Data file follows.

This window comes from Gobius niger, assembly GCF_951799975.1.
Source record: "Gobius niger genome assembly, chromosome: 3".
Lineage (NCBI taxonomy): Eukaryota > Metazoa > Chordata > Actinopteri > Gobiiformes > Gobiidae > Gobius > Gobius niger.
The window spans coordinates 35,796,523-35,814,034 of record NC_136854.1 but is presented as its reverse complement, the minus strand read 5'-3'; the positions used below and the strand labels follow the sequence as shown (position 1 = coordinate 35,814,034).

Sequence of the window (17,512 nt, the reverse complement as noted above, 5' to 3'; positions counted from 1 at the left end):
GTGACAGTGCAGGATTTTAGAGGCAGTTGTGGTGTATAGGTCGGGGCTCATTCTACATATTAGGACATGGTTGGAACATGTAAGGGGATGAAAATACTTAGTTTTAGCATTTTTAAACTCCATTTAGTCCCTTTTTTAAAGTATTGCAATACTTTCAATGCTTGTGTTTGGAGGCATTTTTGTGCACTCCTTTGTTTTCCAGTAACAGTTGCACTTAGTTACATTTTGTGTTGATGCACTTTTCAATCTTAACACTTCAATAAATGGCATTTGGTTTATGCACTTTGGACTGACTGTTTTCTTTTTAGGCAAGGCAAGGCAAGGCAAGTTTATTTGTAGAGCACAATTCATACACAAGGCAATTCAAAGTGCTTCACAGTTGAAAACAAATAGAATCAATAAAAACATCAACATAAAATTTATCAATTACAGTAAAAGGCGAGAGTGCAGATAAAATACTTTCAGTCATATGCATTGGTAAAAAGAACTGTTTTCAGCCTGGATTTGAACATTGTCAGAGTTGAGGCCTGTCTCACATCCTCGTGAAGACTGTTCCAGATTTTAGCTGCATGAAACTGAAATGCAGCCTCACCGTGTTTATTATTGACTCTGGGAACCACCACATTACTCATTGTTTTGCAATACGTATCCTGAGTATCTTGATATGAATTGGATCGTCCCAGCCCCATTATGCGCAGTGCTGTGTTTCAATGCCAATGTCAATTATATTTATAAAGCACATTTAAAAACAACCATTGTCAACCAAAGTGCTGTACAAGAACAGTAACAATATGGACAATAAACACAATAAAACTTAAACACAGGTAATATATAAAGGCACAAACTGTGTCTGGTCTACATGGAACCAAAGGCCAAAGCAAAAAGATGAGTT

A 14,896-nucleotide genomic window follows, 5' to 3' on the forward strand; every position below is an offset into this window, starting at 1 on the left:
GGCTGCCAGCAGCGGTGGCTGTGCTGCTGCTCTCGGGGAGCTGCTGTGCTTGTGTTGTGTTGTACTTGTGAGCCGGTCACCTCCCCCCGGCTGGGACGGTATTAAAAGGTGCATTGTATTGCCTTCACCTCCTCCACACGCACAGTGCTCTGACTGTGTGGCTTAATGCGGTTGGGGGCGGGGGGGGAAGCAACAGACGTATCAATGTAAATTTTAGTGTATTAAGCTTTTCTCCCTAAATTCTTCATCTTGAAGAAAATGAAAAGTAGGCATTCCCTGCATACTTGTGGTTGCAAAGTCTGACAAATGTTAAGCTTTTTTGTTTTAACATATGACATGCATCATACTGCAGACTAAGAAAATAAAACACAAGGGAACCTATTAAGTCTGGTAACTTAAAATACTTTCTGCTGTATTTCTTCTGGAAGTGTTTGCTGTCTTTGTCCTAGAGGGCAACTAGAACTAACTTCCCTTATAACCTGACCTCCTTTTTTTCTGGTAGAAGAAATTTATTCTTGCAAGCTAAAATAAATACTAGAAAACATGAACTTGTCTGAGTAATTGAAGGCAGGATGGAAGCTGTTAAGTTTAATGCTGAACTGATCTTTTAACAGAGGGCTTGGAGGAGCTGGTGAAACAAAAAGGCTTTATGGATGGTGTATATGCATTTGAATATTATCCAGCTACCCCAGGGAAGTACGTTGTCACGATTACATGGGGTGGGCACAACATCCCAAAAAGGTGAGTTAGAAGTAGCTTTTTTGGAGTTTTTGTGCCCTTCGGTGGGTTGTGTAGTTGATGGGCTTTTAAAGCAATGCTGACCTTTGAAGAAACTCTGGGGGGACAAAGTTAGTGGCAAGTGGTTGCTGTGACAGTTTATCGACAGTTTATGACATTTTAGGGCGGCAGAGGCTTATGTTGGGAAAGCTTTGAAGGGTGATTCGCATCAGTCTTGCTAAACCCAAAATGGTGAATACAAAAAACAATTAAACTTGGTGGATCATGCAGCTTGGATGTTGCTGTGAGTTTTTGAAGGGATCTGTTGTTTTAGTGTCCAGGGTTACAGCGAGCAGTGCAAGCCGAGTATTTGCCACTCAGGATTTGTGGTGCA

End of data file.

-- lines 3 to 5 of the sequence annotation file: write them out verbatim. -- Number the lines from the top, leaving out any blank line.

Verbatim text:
Lineage (NCBI taxonomy): Eukaryota > Metazoa > Chordata > Actinopteri > Gobiiformes > Gobiidae > Gobius > Gobius niger.
The window spans coordinates 35,796,523-35,814,034 of record NC_136854.1 but is presented as its reverse complement, the minus strand read 5'-3'; the positions used below and the strand labels follow the sequence as shown (position 1 = coordinate 35,814,034).

Sequence of the window (17,512 nt, the reverse complement as noted above, 5' to 3'; positions counted from 1 at the left end):